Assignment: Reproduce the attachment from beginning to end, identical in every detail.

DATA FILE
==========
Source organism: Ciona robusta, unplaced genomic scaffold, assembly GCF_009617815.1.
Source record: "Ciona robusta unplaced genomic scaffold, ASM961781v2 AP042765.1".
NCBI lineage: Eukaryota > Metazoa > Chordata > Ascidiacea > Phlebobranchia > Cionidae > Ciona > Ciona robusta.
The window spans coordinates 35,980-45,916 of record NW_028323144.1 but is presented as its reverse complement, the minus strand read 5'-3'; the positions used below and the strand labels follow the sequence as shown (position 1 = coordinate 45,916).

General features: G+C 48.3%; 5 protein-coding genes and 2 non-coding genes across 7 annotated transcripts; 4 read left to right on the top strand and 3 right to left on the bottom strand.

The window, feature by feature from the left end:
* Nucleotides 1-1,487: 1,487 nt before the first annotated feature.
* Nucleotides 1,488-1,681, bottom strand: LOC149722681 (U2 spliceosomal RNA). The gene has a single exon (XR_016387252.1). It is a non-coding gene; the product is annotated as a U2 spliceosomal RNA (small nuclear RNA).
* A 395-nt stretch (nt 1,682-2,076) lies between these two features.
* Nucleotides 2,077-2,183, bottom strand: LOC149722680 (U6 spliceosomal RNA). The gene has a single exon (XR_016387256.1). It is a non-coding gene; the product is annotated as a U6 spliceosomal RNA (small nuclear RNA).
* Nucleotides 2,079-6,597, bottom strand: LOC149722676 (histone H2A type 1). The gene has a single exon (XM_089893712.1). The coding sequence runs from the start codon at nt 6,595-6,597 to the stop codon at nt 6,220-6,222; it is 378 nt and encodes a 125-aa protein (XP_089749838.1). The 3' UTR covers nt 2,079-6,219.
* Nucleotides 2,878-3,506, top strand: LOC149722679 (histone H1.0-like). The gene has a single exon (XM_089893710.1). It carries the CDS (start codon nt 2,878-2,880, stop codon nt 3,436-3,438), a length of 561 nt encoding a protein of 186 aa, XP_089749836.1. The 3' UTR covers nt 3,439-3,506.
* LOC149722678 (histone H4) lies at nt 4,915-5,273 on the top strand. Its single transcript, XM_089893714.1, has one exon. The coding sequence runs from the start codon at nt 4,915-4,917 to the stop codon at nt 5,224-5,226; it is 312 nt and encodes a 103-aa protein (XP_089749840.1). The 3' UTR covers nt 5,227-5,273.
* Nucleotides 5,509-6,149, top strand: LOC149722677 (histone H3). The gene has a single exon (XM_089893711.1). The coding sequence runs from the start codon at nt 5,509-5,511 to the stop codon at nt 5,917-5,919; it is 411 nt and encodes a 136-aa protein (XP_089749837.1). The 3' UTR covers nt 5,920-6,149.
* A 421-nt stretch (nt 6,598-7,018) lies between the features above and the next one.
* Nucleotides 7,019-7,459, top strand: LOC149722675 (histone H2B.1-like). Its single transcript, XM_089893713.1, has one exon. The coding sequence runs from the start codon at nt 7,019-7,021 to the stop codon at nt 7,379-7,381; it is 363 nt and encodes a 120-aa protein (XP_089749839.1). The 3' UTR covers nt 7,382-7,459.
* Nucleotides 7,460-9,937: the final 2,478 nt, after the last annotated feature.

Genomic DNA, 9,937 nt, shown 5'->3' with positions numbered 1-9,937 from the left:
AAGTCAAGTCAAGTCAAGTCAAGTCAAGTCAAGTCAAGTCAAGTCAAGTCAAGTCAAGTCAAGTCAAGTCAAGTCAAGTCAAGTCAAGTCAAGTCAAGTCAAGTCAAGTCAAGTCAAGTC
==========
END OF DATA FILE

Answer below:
Source organism: Ciona robusta, unplaced genomic scaffold, assembly GCF_009617815.1.
Source record: "Ciona robusta unplaced genomic scaffold, ASM961781v2 AP042765.1".
NCBI lineage: Eukaryota > Metazoa > Chordata > Ascidiacea > Phlebobranchia > Cionidae > Ciona > Ciona robusta.
The window spans coordinates 35,980-45,916 of record NW_028323144.1 but is presented as its reverse complement, the minus strand read 5'-3'; the positions used below and the strand labels follow the sequence as shown (position 1 = coordinate 45,916).

General features: G+C 48.3%; 5 protein-coding genes and 2 non-coding genes across 7 annotated transcripts; 4 read left to right on the top strand and 3 right to left on the bottom strand.

The window, feature by feature from the left end:
* Nucleotides 1-1,487: 1,487 nt before the first annotated feature.
* Nucleotides 1,488-1,681, bottom strand: LOC149722681 (U2 spliceosomal RNA). The gene has a single exon (XR_016387252.1). It is a non-coding gene; the product is annotated as a U2 spliceosomal RNA (small nuclear RNA).
* A 395-nt stretch (nt 1,682-2,076) lies between these two features.
* Nucleotides 2,077-2,183, bottom strand: LOC149722680 (U6 spliceosomal RNA). The gene has a single exon (XR_016387256.1). It is a non-coding gene; the product is annotated as a U6 spliceosomal RNA (small nuclear RNA).
* Nucleotides 2,079-6,597, bottom strand: LOC149722676 (histone H2A type 1). The gene has a single exon (XM_089893712.1). The coding sequence runs from the start codon at nt 6,595-6,597 to the stop codon at nt 6,220-6,222; it is 378 nt and encodes a 125-aa protein (XP_089749838.1). The 3' UTR covers nt 2,079-6,219.
* Nucleotides 2,878-3,506, top strand: LOC149722679 (histone H1.0-like). The gene has a single exon (XM_089893710.1). It carries the CDS (start codon nt 2,878-2,880, stop codon nt 3,436-3,438), a length of 561 nt encoding a protein of 186 aa, XP_089749836.1. The 3' UTR covers nt 3,439-3,506.
* LOC149722678 (histone H4) lies at nt 4,915-5,273 on the top strand. Its single transcript, XM_089893714.1, has one exon. The coding sequence runs from the start codon at nt 4,915-4,917 to the stop codon at nt 5,224-5,226; it is 312 nt and encodes a 103-aa protein (XP_089749840.1). The 3' UTR covers nt 5,227-5,273.
* Nucleotides 5,509-6,149, top strand: LOC149722677 (histone H3). The gene has a single exon (XM_089893711.1). The coding sequence runs from the start codon at nt 5,509-5,511 to the stop codon at nt 5,917-5,919; it is 411 nt and encodes a 136-aa protein (XP_089749837.1). The 3' UTR covers nt 5,920-6,149.
* A 421-nt stretch (nt 6,598-7,018) lies between the features above and the next one.
* Nucleotides 7,019-7,459, top strand: LOC149722675 (histone H2B.1-like). Its single transcript, XM_089893713.1, has one exon. The coding sequence runs from the start codon at nt 7,019-7,021 to the stop codon at nt 7,379-7,381; it is 363 nt and encodes a 120-aa protein (XP_089749839.1). The 3' UTR covers nt 7,382-7,459.
* Nucleotides 7,460-9,937: the final 2,478 nt, after the last annotated feature.

Genomic DNA, 9,937 nt, shown 5'->3' with positions numbered 1-9,937 from the left:
AAGTCAAGTCAAGTCAAGTCAAGTCAAGTCAAGTCAAGTCAAGTCAAGTCAAGTCAAGTCAAGTCAAGTCAAGTCAAGTCAAGTCAAGTCAAGTCAAGTCAAGTCAAGTCAAGTCAAGTC